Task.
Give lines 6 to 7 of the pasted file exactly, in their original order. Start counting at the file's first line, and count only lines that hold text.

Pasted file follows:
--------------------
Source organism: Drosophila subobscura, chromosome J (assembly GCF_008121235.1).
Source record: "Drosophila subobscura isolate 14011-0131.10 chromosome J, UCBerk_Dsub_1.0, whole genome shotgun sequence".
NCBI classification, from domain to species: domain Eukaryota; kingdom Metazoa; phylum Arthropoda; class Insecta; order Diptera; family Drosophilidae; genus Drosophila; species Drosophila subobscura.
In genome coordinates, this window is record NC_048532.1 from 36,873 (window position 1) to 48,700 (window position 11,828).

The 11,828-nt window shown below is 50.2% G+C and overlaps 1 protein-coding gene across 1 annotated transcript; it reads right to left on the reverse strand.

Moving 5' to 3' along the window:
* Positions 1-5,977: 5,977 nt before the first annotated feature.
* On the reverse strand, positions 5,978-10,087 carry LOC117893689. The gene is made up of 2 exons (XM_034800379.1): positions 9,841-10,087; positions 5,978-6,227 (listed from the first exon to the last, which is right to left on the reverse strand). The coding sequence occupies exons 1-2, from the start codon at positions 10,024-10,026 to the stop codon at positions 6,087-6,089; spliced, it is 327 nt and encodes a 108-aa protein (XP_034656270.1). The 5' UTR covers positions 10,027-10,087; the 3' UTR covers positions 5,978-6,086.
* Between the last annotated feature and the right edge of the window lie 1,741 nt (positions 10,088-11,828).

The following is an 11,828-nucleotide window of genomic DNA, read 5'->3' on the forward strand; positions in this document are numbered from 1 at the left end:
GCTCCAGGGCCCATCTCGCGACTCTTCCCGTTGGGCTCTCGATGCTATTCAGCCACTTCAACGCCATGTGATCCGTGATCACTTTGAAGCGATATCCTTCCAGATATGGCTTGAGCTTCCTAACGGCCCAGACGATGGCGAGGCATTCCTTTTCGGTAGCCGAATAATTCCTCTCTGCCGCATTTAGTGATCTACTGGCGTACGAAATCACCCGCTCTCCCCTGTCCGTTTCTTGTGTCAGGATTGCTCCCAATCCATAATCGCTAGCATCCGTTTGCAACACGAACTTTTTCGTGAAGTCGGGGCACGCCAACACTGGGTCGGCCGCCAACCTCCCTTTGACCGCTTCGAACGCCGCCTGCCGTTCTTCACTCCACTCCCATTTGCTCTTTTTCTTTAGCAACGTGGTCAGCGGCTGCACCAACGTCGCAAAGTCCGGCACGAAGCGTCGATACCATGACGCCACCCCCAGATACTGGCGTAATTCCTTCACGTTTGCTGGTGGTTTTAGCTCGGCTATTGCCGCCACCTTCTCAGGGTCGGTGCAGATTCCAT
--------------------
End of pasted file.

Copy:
Moving 5' to 3' along the window:
* Positions 1-5,977: 5,977 nt before the first annotated feature.